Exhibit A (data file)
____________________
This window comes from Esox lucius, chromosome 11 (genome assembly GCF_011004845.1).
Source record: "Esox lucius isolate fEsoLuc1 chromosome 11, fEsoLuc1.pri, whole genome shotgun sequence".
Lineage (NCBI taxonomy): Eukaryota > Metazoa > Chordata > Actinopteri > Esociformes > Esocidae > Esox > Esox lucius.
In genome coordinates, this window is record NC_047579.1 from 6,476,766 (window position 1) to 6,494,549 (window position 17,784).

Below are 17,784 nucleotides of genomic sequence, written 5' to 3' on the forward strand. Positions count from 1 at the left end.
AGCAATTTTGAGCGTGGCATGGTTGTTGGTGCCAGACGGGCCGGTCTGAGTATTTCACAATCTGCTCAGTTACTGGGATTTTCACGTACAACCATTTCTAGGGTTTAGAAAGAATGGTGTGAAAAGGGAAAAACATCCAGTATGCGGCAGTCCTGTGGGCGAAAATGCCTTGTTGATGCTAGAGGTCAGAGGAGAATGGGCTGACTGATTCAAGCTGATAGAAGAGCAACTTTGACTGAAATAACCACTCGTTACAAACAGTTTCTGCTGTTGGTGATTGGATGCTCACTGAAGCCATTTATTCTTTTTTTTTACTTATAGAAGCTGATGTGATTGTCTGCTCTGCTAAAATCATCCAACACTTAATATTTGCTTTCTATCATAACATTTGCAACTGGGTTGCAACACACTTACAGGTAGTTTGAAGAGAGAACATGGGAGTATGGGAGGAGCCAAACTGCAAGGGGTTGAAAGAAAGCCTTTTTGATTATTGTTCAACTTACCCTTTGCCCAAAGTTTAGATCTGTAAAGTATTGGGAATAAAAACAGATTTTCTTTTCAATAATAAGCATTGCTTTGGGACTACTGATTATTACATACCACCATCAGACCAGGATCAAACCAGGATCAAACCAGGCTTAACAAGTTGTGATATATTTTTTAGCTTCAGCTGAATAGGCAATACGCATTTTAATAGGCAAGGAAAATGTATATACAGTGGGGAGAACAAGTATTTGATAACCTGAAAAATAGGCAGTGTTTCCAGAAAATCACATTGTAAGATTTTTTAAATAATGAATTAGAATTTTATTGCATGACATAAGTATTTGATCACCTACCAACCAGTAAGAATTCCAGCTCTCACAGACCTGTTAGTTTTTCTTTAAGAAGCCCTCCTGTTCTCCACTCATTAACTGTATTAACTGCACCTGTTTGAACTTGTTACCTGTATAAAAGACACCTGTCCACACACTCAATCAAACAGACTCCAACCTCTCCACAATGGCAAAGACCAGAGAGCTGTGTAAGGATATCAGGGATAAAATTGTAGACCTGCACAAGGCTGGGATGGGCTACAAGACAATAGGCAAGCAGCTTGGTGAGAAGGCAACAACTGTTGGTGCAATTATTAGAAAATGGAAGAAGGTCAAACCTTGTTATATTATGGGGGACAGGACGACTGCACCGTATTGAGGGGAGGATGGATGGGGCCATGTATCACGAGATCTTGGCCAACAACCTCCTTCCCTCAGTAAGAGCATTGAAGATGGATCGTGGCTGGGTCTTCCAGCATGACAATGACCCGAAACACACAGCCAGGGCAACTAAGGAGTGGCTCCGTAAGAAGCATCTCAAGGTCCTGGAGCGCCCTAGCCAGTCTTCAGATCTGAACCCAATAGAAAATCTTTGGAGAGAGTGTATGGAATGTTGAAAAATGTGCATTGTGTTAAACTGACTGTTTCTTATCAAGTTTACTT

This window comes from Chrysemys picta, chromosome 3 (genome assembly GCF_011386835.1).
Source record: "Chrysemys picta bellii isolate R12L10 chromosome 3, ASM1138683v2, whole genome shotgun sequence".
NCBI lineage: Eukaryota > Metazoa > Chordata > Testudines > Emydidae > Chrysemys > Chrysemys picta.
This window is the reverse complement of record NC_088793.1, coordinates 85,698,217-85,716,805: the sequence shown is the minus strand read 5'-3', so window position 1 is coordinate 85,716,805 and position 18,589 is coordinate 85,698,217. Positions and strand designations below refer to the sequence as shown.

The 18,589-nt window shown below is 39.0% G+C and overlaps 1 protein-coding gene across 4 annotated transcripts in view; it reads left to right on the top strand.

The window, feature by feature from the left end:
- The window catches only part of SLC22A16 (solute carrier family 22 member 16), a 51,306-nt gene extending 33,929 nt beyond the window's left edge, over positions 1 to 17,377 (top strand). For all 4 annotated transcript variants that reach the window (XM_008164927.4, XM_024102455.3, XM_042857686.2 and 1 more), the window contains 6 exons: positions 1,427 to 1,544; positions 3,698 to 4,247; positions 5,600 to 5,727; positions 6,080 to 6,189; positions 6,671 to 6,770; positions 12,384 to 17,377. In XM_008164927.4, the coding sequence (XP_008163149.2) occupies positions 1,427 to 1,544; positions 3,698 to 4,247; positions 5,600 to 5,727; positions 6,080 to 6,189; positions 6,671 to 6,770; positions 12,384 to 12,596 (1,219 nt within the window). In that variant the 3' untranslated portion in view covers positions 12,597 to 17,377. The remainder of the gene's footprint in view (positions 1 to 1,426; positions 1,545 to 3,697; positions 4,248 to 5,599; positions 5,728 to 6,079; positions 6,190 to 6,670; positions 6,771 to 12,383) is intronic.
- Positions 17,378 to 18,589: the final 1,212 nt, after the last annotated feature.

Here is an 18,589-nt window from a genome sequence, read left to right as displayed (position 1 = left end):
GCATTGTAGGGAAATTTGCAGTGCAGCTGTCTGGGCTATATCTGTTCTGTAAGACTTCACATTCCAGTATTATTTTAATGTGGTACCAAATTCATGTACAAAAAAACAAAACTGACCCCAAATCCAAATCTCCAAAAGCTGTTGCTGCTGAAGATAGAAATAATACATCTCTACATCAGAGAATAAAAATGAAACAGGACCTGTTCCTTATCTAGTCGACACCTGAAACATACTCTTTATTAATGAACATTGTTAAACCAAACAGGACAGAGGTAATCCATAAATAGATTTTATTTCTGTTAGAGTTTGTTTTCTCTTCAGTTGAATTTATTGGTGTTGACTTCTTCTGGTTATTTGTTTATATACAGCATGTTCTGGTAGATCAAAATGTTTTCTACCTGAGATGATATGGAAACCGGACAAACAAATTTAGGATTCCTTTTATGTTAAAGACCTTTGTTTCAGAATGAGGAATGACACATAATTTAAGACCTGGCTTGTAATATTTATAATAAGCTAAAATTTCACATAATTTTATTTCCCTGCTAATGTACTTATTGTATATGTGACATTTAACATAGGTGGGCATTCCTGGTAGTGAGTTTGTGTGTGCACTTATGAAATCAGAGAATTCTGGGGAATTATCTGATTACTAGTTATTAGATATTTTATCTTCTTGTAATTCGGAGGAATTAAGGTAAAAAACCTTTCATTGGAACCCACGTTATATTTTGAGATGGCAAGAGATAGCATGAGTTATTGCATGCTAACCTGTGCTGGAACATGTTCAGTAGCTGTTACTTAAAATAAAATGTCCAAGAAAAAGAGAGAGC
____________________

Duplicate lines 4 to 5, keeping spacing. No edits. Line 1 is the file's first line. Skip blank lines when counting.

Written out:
In genome coordinates, this window is record NC_047579.1 from 6,476,766 (window position 1) to 6,494,549 (window position 17,784).

Below are 17,784 nucleotides of genomic sequence, written 5' to 3' on the forward strand. Positions count from 1 at the left end.